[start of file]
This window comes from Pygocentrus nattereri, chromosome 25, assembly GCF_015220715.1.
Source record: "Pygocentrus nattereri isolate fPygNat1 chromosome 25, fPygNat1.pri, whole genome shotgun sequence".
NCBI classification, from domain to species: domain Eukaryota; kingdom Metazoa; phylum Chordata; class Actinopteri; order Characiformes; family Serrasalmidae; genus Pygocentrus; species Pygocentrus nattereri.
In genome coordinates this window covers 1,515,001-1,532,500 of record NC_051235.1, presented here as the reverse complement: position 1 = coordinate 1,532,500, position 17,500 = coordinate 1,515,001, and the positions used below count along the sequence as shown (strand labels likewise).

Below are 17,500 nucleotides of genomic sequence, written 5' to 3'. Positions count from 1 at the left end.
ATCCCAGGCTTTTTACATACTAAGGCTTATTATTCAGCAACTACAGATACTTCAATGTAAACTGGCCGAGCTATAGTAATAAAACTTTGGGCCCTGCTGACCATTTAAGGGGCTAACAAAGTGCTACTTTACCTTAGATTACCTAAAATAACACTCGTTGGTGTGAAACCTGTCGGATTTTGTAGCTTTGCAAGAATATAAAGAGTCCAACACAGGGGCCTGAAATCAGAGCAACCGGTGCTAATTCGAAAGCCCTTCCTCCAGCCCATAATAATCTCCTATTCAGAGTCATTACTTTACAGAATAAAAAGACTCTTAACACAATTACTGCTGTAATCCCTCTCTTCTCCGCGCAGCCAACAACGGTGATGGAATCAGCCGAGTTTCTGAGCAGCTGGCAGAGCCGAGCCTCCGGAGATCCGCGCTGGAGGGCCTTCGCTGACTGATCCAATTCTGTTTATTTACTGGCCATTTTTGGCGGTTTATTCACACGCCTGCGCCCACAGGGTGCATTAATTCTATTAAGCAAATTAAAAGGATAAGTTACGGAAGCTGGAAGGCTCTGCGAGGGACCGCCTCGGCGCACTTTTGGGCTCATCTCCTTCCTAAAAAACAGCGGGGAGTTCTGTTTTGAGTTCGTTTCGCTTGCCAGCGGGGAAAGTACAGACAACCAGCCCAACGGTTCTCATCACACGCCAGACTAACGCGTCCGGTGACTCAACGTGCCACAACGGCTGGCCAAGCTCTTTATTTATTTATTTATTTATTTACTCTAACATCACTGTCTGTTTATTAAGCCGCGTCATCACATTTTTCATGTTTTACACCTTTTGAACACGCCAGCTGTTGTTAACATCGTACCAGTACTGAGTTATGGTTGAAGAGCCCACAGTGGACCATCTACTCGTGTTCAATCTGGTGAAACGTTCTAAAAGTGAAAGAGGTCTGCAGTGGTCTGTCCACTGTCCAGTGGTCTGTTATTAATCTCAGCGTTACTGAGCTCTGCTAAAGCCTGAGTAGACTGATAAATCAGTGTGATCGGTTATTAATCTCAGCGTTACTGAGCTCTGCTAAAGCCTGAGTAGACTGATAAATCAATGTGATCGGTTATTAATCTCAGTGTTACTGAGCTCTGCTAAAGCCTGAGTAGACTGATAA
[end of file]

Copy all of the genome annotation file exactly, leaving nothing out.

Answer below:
This window comes from Pygocentrus nattereri, chromosome 25, assembly GCF_015220715.1.
Source record: "Pygocentrus nattereri isolate fPygNat1 chromosome 25, fPygNat1.pri, whole genome shotgun sequence".
NCBI classification, from domain to species: domain Eukaryota; kingdom Metazoa; phylum Chordata; class Actinopteri; order Characiformes; family Serrasalmidae; genus Pygocentrus; species Pygocentrus nattereri.
In genome coordinates this window covers 1,515,001-1,532,500 of record NC_051235.1, presented here as the reverse complement: position 1 = coordinate 1,532,500, position 17,500 = coordinate 1,515,001, and the positions used below count along the sequence as shown (strand labels likewise).

Below are 17,500 nucleotides of genomic sequence, written 5' to 3'. Positions count from 1 at the left end.
ATCCCAGGCTTTTTACATACTAAGGCTTATTATTCAGCAACTACAGATACTTCAATGTAAACTGGCCGAGCTATAGTAATAAAACTTTGGGCCCTGCTGACCATTTAAGGGGCTAACAAAGTGCTACTTTACCTTAGATTACCTAAAATAACACTCGTTGGTGTGAAACCTGTCGGATTTTGTAGCTTTGCAAGAATATAAAGAGTCCAACACAGGGGCCTGAAATCAGAGCAACCGGTGCTAATTCGAAAGCCCTTCCTCCAGCCCATAATAATCTCCTATTCAGAGTCATTACTTTACAGAATAAAAAGACTCTTAACACAATTACTGCTGTAATCCCTCTCTTCTCCGCGCAGCCAACAACGGTGATGGAATCAGCCGAGTTTCTGAGCAGCTGGCAGAGCCGAGCCTCCGGAGATCCGCGCTGGAGGGCCTTCGCTGACTGATCCAATTCTGTTTATTTACTGGCCATTTTTGGCGGTTTATTCACACGCCTGCGCCCACAGGGTGCATTAATTCTATTAAGCAAATTAAAAGGATAAGTTACGGAAGCTGGAAGGCTCTGCGAGGGACCGCCTCGGCGCACTTTTGGGCTCATCTCCTTCCTAAAAAACAGCGGGGAGTTCTGTTTTGAGTTCGTTTCGCTTGCCAGCGGGGAAAGTACAGACAACCAGCCCAACGGTTCTCATCACACGCCAGACTAACGCGTCCGGTGACTCAACGTGCCACAACGGCTGGCCAAGCTCTTTATTTATTTATTTATTTATTTACTCTAACATCACTGTCTGTTTATTAAGCCGCGTCATCACATTTTTCATGTTTTACACCTTTTGAACACGCCAGCTGTTGTTAACATCGTACCAGTACTGAGTTATGGTTGAAGAGCCCACAGTGGACCATCTACTCGTGTTCAATCTGGTGAAACGTTCTAAAAGTGAAAGAGGTCTGCAGTGGTCTGTCCACTGTCCAGTGGTCTGTTATTAATCTCAGCGTTACTGAGCTCTGCTAAAGCCTGAGTAGACTGATAAATCAGTGTGATCGGTTATTAATCTCAGCGTTACTGAGCTCTGCTAAAGCCTGAGTAGACTGATAAATCAATGTGATCGGTTATTAATCTCAGTGTTACTGAGCTCTGCTAAAGCCTGAGTAGACTGATAA